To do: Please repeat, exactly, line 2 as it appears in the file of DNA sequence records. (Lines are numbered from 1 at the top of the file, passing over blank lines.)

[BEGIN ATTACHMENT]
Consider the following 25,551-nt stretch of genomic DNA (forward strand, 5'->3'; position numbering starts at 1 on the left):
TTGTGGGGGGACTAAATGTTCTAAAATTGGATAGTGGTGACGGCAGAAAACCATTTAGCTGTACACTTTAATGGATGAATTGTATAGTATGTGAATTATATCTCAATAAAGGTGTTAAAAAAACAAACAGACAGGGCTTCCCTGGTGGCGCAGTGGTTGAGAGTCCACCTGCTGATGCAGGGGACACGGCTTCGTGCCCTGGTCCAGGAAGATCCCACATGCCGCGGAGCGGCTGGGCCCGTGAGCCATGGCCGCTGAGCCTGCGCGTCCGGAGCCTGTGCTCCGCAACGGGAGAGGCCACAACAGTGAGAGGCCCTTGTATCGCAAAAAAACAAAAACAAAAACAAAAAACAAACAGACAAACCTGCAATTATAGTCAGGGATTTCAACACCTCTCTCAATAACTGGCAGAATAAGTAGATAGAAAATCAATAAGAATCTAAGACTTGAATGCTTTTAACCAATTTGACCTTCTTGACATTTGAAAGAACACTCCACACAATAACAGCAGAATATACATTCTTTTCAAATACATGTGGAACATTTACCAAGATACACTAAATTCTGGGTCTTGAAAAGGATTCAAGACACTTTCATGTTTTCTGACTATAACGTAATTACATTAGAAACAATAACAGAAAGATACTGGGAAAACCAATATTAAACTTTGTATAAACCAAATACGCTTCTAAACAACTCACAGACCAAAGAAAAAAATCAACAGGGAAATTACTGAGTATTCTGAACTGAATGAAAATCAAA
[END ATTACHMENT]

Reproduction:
TTGTGGGGGGACTAAATGTTCTAAAATTGGATAGTGGTGACGGCAGAAAACCATTTAGCTGTACACTTTAATGGATGAATTGTATAGTATGTGAATTATATCTCAATAAAGGTGTTAAAAAAACAAACAGACAGGGCTTCCCTGGTGGCGCAGTGGTTGAGAGTCCACCTGCTGATGCAGGGGACACGGCTTCGTGCCCTGGTCCAGGAAGATCCCACATGCCGCGGAGCGGCTGGGCCCGTGAGCCATGGCCGCTGAGCCTGCGCGTCCGGAGCCTGTGCTCCGCAACGGGAGAGGCCACAACAGTGAGAGGCCCTTGTATCGCAAAAAAACAAAAACAAAAACAAAAAACAAACAGACAAACCTGCAATTATAGTCAGGGATTTCAACACCTCTCTCAATAACTGGCAGAATAAGTAGATAGAAAATCAATAAGAATCTAAGACTTGAATGCTTTTAACCAATTTGACCTTCTTGACATTTGAAAGAACACTCCACACAATAACAGCAGAATATACATTCTTTTCAAATACATGTGGAACATTTACCAAGATACACTAAATTCTGGGTCTTGAAAAGGATTCAAGACACTTTCATGTTTTCTGACTATAACGTAATTACATTAGAAACAATAACAGAAAGATACTGGGAAAACCAATATTAAACTTTGTATAAACCAAATACGCTTCTAAACAACTCACAGACCAAAGAAAAAAATCAACAGGGAAATTACTGAGTATTCTGAACTGAATGAAAATCAAA